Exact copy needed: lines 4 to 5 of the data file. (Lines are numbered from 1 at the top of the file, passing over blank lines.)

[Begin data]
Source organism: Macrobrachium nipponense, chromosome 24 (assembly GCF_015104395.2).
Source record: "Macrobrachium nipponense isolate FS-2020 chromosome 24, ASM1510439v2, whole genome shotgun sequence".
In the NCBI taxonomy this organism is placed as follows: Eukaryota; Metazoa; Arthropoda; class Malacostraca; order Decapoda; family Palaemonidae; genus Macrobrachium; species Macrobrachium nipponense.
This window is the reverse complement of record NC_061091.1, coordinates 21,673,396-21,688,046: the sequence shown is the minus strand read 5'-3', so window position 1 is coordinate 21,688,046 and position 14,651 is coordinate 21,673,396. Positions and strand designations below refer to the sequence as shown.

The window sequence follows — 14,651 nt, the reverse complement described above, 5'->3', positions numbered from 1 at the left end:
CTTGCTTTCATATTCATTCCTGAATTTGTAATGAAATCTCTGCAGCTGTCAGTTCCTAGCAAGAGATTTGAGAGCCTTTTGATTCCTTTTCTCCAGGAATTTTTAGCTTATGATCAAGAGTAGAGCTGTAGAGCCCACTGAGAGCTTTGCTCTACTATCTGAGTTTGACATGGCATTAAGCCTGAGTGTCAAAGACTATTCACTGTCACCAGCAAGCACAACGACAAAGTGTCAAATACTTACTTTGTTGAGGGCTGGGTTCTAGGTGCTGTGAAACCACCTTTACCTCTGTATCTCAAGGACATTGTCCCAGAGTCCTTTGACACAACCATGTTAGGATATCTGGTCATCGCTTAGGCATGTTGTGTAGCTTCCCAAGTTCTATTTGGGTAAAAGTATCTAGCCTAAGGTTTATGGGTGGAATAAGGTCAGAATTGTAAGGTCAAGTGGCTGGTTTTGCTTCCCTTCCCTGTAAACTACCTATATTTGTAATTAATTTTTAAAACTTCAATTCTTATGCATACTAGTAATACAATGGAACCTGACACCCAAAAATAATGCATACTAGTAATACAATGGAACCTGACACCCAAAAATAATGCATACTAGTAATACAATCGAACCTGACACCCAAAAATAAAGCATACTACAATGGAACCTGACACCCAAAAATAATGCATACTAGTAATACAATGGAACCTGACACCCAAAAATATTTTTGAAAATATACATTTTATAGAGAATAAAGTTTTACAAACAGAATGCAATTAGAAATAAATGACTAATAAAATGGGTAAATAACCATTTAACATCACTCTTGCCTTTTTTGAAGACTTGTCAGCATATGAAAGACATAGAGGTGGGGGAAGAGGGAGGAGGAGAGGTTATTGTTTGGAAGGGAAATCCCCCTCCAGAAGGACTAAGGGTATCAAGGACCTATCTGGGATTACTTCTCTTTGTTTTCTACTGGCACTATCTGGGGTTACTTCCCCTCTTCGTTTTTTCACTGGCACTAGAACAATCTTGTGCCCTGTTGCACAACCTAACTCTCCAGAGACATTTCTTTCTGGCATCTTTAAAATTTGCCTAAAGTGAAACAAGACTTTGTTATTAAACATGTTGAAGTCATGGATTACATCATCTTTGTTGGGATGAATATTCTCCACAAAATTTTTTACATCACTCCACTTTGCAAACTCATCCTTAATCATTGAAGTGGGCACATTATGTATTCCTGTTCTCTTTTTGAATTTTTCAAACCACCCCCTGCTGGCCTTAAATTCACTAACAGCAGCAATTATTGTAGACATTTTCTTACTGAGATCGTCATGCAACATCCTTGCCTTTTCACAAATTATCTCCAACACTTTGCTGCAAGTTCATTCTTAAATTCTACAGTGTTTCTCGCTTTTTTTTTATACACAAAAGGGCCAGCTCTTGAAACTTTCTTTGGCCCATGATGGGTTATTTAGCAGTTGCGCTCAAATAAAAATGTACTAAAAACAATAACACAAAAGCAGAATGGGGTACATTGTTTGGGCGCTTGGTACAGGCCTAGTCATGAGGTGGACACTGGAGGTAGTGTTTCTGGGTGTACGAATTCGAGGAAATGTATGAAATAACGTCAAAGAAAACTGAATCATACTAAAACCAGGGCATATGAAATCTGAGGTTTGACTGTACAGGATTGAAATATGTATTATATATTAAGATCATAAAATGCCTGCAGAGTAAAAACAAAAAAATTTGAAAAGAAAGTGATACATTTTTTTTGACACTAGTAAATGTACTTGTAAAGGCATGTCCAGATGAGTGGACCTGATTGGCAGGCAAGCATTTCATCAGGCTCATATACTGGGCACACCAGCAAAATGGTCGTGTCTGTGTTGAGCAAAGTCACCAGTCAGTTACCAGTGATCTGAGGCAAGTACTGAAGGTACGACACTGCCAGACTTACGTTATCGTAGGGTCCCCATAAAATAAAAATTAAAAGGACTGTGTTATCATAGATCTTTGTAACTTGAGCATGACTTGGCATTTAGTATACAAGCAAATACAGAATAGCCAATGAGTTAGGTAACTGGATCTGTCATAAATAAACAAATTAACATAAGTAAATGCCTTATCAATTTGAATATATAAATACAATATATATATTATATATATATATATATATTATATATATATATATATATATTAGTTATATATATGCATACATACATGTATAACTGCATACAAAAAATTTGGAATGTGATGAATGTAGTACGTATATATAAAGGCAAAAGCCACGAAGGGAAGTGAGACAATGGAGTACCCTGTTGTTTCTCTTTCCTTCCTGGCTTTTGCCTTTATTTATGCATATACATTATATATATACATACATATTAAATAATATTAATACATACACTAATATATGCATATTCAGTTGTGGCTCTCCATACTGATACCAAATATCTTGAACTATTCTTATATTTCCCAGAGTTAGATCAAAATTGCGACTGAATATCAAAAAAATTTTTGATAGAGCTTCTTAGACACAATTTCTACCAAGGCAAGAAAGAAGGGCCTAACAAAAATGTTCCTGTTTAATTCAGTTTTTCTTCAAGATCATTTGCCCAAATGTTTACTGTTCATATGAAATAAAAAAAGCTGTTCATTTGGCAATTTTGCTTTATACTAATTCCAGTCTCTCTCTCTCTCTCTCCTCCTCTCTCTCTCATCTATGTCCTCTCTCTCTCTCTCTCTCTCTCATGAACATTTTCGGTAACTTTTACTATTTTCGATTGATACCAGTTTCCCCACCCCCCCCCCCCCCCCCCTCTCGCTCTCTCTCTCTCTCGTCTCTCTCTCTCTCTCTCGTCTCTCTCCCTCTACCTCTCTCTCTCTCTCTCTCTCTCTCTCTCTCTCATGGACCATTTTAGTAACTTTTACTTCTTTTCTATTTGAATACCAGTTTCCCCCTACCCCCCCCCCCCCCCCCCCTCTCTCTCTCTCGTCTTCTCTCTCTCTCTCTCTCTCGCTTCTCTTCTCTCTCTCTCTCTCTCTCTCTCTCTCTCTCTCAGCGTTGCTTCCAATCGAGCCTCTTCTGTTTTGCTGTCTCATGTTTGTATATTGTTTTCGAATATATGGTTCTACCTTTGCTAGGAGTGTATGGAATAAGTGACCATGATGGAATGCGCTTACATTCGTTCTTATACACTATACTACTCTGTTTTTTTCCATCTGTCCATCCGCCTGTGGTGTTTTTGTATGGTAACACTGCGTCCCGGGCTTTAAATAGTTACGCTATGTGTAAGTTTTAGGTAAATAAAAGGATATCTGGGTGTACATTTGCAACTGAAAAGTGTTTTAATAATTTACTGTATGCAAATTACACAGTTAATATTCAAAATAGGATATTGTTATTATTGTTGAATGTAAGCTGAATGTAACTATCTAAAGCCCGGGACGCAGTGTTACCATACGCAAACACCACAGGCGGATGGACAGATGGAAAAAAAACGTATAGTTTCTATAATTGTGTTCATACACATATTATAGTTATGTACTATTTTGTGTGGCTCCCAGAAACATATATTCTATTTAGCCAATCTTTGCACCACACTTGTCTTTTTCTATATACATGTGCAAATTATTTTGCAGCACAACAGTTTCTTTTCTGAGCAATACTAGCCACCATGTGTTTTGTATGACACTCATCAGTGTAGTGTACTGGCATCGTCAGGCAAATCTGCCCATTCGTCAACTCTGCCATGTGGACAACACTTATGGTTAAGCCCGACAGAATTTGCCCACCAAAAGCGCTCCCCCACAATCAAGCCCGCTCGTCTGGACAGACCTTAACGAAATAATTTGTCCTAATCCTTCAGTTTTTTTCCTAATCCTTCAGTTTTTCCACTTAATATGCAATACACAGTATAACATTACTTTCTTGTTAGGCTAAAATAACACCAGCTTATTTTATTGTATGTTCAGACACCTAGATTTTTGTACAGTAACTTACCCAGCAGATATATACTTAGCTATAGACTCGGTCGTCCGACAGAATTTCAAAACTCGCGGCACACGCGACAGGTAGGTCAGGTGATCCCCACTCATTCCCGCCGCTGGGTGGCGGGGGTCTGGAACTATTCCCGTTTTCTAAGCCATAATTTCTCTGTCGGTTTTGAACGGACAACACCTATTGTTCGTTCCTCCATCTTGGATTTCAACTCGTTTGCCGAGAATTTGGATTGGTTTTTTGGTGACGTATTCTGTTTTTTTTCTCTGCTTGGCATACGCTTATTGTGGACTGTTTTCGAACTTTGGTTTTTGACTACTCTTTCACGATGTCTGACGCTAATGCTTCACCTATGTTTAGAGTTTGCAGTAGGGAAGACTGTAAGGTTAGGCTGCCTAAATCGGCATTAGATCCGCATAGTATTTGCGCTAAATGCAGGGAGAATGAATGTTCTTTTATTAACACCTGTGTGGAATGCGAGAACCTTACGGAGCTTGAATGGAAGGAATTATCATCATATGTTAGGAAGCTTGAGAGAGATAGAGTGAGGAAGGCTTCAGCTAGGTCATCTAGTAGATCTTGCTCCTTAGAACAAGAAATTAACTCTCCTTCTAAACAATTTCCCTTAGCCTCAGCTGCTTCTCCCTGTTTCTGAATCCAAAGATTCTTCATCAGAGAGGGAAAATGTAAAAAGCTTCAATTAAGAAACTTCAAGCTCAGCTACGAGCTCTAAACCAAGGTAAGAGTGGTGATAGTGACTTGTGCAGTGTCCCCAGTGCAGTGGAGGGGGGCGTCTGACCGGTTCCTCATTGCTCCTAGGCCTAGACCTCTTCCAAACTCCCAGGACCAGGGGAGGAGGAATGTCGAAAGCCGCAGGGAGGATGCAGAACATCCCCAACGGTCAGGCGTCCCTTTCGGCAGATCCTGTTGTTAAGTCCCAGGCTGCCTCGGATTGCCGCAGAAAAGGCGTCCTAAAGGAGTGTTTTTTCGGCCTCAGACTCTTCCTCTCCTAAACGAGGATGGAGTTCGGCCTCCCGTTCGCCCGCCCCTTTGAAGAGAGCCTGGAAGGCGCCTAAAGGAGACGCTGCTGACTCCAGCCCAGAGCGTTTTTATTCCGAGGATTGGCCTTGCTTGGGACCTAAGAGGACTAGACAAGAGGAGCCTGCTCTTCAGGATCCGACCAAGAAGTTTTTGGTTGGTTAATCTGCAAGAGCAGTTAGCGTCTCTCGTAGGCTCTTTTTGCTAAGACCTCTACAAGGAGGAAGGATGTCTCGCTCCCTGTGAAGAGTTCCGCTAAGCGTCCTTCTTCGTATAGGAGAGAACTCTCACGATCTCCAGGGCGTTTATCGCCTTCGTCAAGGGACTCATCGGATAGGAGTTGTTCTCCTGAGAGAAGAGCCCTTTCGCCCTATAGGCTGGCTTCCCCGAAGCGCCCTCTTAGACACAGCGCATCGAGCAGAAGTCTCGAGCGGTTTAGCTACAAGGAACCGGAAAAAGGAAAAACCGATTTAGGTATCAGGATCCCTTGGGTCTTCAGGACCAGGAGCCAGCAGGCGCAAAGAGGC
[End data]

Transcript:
This window is the reverse complement of record NC_061091.1, coordinates 21,673,396-21,688,046: the sequence shown is the minus strand read 5'-3', so window position 1 is coordinate 21,688,046 and position 14,651 is coordinate 21,673,396. Positions and strand designations below refer to the sequence as shown.

The window sequence follows — 14,651 nt, the reverse complement described above, 5'->3', positions numbered from 1 at the left end: